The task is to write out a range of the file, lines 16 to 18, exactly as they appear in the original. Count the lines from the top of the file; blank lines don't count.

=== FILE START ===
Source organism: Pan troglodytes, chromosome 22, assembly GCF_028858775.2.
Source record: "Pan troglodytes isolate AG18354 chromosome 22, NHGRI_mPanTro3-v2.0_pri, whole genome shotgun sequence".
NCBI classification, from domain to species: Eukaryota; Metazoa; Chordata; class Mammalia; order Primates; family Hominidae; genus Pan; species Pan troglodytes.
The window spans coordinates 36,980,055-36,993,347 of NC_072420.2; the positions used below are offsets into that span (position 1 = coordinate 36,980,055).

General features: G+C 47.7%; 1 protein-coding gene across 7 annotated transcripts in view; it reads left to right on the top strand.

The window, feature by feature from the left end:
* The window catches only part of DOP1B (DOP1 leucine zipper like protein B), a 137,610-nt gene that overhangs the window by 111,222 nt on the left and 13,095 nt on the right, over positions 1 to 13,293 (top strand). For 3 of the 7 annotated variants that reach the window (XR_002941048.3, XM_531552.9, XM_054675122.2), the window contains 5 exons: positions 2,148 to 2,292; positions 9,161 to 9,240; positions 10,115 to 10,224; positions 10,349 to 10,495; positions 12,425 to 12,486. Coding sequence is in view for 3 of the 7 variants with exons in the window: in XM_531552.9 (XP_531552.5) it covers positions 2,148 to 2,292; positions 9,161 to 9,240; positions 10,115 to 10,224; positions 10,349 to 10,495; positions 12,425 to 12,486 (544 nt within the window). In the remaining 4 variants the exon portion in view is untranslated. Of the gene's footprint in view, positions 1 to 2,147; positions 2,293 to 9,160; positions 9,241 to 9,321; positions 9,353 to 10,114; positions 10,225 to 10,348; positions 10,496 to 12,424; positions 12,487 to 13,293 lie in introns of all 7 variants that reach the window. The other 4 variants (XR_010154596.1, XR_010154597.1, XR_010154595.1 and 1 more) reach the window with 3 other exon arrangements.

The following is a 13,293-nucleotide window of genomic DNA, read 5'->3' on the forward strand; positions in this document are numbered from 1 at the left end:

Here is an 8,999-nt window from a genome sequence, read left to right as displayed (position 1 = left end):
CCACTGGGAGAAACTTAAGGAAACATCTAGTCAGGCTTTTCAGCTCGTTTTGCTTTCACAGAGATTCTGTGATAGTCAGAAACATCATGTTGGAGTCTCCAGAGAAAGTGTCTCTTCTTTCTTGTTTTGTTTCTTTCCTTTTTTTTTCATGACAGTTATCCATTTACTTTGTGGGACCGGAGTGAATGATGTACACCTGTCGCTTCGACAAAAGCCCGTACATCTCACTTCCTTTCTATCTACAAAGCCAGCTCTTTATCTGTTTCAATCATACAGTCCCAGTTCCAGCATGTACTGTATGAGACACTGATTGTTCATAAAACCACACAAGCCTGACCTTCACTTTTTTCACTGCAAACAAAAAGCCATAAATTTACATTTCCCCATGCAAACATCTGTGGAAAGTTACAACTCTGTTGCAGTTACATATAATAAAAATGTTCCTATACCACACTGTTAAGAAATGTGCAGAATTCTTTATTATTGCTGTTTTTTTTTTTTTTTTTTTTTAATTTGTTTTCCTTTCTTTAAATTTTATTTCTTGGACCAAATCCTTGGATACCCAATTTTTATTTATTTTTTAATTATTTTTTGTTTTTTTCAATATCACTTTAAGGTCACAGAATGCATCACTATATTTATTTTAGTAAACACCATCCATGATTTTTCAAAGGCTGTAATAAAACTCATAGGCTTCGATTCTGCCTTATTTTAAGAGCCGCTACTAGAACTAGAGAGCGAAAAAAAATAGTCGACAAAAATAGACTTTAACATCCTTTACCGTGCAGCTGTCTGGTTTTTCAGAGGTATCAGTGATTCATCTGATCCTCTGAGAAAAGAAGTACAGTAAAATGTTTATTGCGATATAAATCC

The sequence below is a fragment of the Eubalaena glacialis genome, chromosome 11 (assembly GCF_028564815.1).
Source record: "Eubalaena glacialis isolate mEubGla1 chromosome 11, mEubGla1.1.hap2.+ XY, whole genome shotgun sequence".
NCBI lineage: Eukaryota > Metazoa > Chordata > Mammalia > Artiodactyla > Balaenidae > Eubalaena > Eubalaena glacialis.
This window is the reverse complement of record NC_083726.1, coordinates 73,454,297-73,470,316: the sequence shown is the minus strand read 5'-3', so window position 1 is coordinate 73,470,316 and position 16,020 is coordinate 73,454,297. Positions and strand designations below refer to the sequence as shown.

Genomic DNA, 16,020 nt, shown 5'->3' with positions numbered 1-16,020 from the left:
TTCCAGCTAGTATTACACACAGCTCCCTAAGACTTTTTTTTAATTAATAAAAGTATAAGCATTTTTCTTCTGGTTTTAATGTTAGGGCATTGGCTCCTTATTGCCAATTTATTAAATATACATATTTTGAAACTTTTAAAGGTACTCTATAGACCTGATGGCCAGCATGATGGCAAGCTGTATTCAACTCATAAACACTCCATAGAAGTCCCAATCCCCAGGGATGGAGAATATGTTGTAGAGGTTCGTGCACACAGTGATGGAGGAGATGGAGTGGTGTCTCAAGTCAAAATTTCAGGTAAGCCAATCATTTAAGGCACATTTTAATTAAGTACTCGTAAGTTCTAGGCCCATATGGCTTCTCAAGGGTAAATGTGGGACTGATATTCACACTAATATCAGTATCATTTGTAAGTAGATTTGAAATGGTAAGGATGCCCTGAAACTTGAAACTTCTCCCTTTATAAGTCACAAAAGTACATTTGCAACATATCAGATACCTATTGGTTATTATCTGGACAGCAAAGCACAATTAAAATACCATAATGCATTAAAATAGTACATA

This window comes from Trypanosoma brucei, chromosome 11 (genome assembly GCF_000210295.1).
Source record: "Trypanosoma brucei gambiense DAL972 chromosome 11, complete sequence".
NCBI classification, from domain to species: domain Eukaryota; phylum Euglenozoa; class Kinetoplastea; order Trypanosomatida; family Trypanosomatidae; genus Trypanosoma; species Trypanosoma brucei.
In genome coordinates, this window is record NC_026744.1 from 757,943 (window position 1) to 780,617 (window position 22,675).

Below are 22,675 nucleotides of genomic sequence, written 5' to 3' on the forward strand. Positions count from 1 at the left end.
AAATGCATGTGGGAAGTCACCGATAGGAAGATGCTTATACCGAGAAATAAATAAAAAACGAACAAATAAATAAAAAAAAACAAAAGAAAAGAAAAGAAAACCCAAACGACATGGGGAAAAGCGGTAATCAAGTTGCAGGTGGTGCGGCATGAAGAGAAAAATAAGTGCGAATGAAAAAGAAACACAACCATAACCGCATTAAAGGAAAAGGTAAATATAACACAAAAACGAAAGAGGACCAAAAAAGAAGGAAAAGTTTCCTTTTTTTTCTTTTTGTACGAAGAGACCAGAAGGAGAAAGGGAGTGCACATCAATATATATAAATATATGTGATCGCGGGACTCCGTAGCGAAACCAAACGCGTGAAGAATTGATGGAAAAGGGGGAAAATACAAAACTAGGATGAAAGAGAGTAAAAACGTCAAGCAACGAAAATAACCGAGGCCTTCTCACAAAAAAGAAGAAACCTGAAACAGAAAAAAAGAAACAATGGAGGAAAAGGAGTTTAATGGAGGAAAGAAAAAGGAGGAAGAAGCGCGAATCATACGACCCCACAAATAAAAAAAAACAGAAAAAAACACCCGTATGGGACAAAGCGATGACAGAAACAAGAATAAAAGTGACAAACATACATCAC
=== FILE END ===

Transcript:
TTCCAGCTAGTATTACACACAGCTCCCTAAGACTTTTTTTTAATTAATAAAAGTATAAGCATTTTTCTTCTGGTTTTAATGTTAGGGCATTGGCTCCTTATTGCCAATTTATTAAATATACATATTTTGAAACTTTTAAAGGTACTCTATAGACCTGATGGCCAGCATGATGGCAAGCTGTATTCAACTCATAAACACTCCATAGAAGTCCCAATCCCCAGGGATGGAGAATATGTTGTAGAGGTTCGTGCACACAGTGATGGAGGAGATGGAGTGGTGTCTCAAGTCAAAATTTCAGGTAAGCCAATCATTTAAGGCACATTTTAATTAAGTACTCGTAAGTTCTAGGCCCATATGGCTTCTCAAGGGTAAATGTGGGACTGATATTCACACTAATATCAGTATCATTTGTAAGTAGATTTGAAATGGTAAGGATGCCCTGAAACTTGAAACTTCTCCCTTTATAAGTCACAAAAGTACATTTGCAACATATCAGATACCTATTGGTTATTATCTGGACAGCAAAGCACAATTAAAATACCATAATGCATTAAAATAGTACATA

This window comes from Trypanosoma brucei, chromosome 11 (genome assembly GCF_000210295.1).
Source record: "Trypanosoma brucei gambiense DAL972 chromosome 11, complete sequence".